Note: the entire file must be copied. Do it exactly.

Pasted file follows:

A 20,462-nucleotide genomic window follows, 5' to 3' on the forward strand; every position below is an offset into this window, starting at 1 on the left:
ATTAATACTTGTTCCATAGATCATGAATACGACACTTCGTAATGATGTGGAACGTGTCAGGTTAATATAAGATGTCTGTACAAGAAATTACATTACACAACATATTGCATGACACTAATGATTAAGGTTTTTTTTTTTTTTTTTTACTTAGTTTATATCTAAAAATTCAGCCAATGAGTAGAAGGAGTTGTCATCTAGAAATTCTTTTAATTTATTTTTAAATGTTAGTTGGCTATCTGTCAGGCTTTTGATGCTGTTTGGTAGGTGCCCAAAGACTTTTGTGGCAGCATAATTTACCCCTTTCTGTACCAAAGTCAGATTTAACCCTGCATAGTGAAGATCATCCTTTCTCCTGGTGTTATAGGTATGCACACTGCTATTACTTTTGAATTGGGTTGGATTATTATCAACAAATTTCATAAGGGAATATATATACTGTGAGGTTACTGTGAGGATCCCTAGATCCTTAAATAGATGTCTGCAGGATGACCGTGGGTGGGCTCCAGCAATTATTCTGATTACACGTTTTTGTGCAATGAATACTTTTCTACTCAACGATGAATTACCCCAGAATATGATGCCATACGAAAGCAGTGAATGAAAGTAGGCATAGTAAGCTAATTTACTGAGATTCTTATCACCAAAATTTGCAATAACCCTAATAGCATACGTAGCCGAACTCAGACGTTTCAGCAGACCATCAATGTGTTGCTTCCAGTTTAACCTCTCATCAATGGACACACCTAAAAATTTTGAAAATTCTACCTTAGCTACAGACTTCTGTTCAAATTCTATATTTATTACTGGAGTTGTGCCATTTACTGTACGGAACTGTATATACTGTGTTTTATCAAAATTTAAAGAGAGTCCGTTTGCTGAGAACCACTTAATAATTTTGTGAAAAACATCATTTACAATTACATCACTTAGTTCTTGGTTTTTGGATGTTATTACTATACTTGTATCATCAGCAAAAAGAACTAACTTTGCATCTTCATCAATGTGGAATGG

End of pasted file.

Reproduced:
A 20,462-nucleotide genomic window follows, 5' to 3' on the forward strand; every position below is an offset into this window, starting at 1 on the left:
ATTAATACTTGTTCCATAGATCATGAATACGACACTTCGTAATGATGTGGAACGTGTCAGGTTAATATAAGATGTCTGTACAAGAAATTACATTACACAACATATTGCATGACACTAATGATTAAGGTTTTTTTTTTTTTTTTTTACTTAGTTTATATCTAAAAATTCAGCCAATGAGTAGAAGGAGTTGTCATCTAGAAATTCTTTTAATTTATTTTTAAATGTTAGTTGGCTATCTGTCAGGCTTTTGATGCTGTTTGGTAGGTGCCCAAAGACTTTTGTGGCAGCATAATTTACCCCTTTCTGTACCAAAGTCAGATTTAACCCTGCATAGTGAAGATCATCCTTTCTCCTGGTGTTATAGGTATGCACACTGCTATTACTTTTGAATTGGGTTGGATTATTATCAACAAATTTCATAAGGGAATATATATACTGTGAGGTTACTGTGAGGATCCCTAGATCCTTAAATAGATGTCTGCAGGATGACCGTGGGTGGGCTCCAGCAATTATTCTGATTACACGTTTTTGTGCAATGAATACTTTTCTACTCAACGATGAATTACCCCAGAATATGATGCCATACGAAAGCAGTGAATGAAAGTAGGCATAGTAAGCTAATTTACTGAGATTCTTATCACCAAAATTTGCAATAACCCTAATAGCATACGTAGCCGAACTCAGACGTTTCAGCAGACCATCAATGTGTTGCTTCCAGTTTAACCTCTCATCAATGGACACACCTAAAAATTTTGAAAATTCTACCTTAGCTACAGACTTCTGTTCAAATTCTATATTTATTACTGGAGTTGTGCCATTTACTGTACGGAACTGTATATACTGTGTTTTATCAAAATTTAAAGAGAGTCCGTTTGCTGAGAACCACTTAATAATTTTGTGAAAAACATCATTTACAATTACATCACTTAGTTCTTGGTTTTTGGATGTTATTACTATACTTGTATCATCAGCAAAAAGAACTAACTTTGCATCTTCATCAATGTGGAATGG